The Last Ship's Premiere Is Every Sci-Fi Action Cliché. And That's Fine

The Last Ship is exactly what it says on the tin. It's an adventure show set on the high seas, with an apocalyptic virus kicker. There are shows that use this kind of premise to do deep introspection on the human condition. This is not that show. This show is the television equivalent of potato chips: filling and delicious, but not too substantive.

On one level, I fully appreciate and love The Last Ship's commitment to what it is. This episode looked every possible action-movie cliché right in the face. It didn't do them ironically or try to do a new twist on them. It embraced them all, delivering each one with complete sincerity. Out-of-the-box scientist vs. the military? Check. Russian spies? Check. An XO questioning the captain? Check. Use of the phrase "God help us"? Check. Death of the black guy first? Check.

The show goes out of its way to show us a diverse crew. One character, in a totally natural and not at all forced bit of dialogue, lets the audience know she's a lesbian. We see African-Americans, Asian-Americans, Canine-Americans on this ship. And, in the little bit of character development not given to the Captain, his XO, or Dr. Scott, we learn that two of the crewmembers are having a love affair.

The Last Ship's Premiere Is Every Sci-Fi Action Cliché. And That's Fine

The episode starts by showing us Rhona Mitra's Dr. Rachel Scott taking blood from a dying man in Egypt. From there, we move to the U.S.S. Nathan James, which is embarking on a four month mission to the Arctic, with Dr. Scott in tow. The captain and the rest of the ship thinks they're going north to do four months worth of missile tests, but they're really there to provide cover for Dr. Scott's super-secret mission to obtain a "primordial sample" of the disease she saw in Egypt. She even gets an ominous music bed while looking at a cage full of mice.

The super-secret-even-from-the-captain mission would probably be better hidden if Dr. Scott was in any way able to hide it. Her cover story of "birds" doesn't hold up to well. And neither does her statement that it's boring and unimportant, when she storms up to Captain Chandler (Eric Dane), demanding that he let her finish her work and that the ship is there to support her. (The best line of this episode, and most natural bit of dialogue, goes to Adam Baldwin. His response to seeing Dr. Scott's rampage is "I'm going to go check on the... yeah.")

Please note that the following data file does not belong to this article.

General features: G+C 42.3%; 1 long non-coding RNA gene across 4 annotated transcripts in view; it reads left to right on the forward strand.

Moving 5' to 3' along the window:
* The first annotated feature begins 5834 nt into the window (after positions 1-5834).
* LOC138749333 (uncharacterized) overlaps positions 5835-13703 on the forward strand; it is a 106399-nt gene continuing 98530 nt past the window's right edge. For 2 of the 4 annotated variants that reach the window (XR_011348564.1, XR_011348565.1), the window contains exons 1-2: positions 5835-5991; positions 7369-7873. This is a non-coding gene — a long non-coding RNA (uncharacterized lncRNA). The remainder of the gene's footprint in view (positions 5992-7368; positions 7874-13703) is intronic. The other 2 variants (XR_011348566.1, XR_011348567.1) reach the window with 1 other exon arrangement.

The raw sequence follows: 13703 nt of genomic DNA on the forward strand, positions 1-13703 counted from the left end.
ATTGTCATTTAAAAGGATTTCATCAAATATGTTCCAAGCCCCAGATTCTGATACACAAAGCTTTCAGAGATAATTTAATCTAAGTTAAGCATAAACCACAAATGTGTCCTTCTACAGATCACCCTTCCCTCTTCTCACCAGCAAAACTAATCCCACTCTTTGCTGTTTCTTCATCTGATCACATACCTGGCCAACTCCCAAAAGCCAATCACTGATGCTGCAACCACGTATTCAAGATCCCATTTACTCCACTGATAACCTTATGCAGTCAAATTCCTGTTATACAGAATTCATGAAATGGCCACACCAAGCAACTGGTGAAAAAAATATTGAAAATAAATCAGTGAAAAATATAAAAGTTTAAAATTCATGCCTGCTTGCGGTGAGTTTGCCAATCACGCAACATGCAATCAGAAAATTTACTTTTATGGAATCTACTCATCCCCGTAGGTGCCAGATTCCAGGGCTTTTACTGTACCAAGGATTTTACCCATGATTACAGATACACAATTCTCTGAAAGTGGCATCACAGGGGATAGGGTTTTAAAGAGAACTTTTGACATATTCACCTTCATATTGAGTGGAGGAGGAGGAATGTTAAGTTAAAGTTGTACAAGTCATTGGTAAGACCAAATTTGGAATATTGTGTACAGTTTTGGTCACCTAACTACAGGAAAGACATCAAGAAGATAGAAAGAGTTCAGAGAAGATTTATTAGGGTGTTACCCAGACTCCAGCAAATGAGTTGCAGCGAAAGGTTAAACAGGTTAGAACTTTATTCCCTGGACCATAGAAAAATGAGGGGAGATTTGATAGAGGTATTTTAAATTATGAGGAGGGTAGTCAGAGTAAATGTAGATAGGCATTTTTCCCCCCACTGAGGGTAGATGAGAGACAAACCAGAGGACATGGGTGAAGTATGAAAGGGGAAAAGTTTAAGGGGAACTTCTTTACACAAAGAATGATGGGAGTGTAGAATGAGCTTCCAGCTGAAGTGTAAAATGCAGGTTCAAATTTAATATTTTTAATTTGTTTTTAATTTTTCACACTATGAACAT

Dr. Scott gets the mission extended so she can finish gathering the samples, when they're attacked by Russians. She does yell "THE SAMPLES" and refuses to leave without them, because she's a scientist. And, in case you had any trouble remembering who were the good guys and who were the bad ones, the Americans were literally in white and the Russians in black. We have a fun action sequence between the Russian helicopters and the ship. Plus, the dog takes out a a Russian on the ground.

The Last Ship's Premiere Is Every Sci-Fi Action Cliché. And That's Fine

Meanwhile, the Captain is pissed. The Russian they capture tells him they wanted the "cure" she had, and he holds the samples hostage until Dr. Scott tells him what's going. And, yes, he yells "I WANT ANSWERS!" Because of course he does.

Dr. Scott exposits that there was an outbreak of a virus in Egypt, and it's moving faster than anyone expected. 80% of the population is infected. She believed that she could devise a vaccine from the "primordial" strain of the virus, trapped in the Arctic ice.